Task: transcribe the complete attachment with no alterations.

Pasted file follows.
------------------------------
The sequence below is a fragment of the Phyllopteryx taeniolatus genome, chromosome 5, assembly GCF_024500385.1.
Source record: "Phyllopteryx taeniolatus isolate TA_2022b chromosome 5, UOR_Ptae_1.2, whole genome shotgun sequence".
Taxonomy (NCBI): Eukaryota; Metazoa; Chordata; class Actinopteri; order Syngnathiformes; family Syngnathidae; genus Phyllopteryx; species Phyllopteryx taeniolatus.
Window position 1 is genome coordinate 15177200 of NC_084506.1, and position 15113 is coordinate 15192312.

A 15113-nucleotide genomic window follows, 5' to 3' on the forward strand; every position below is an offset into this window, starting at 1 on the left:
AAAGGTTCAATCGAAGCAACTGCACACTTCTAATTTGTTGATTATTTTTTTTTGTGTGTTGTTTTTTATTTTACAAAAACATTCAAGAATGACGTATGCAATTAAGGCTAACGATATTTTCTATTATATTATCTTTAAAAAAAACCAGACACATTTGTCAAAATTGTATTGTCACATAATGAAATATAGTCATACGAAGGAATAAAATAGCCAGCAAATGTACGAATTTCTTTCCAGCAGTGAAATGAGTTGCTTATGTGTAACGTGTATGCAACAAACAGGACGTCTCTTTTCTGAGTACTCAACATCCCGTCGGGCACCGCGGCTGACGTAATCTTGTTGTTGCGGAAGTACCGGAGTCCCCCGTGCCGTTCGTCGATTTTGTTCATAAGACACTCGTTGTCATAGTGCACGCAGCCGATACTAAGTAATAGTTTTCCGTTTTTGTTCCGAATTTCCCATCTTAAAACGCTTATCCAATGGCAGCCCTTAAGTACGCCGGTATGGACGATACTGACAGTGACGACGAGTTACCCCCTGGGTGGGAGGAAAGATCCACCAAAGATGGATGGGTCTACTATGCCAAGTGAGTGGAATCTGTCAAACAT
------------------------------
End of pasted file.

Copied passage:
The sequence below is a fragment of the Phyllopteryx taeniolatus genome, chromosome 5, assembly GCF_024500385.1.
Source record: "Phyllopteryx taeniolatus isolate TA_2022b chromosome 5, UOR_Ptae_1.2, whole genome shotgun sequence".
Taxonomy (NCBI): Eukaryota; Metazoa; Chordata; class Actinopteri; order Syngnathiformes; family Syngnathidae; genus Phyllopteryx; species Phyllopteryx taeniolatus.
Window position 1 is genome coordinate 15177200 of NC_084506.1, and position 15113 is coordinate 15192312.

A 15113-nucleotide genomic window follows, 5' to 3' on the forward strand; every position below is an offset into this window, starting at 1 on the left:
AAAGGTTCAATCGAAGCAACTGCACACTTCTAATTTGTTGATTATTTTTTTTTGTGTGTTGTTTTTTATTTTACAAAAACATTCAAGAATGACGTATGCAATTAAGGCTAACGATATTTTCTATTATATTATCTTTAAAAAAAACCAGACACATTTGTCAAAATTGTATTGTCACATAATGAAATATAGTCATACGAAGGAATAAAATAGCCAGCAAATGTACGAATTTCTTTCCAGCAGTGAAATGAGTTGCTTATGTGTAACGTGTATGCAACAAACAGGACGTCTCTTTTCTGAGTACTCAACATCCCGTCGGGCACCGCGGCTGACGTAATCTTGTTGTTGCGGAAGTACCGGAGTCCCCCGTGCCGTTCGTCGATTTTGTTCATAAGACACTCGTTGTCATAGTGCACGCAGCCGATACTAAGTAATAGTTTTCCGTTTTTGTTCCGAATTTCCCATCTTAAAACGCTTATCCAATGGCAGCCCTTAAGTACGCCGGTATGGACGATACTGACAGTGACGACGAGTTACCCCCTGGGTGGGAGGAAAGATCCACCAAAGATGGATGGGTCTACTATGCCAAGTGAGTGGAATCTGTCAAACAT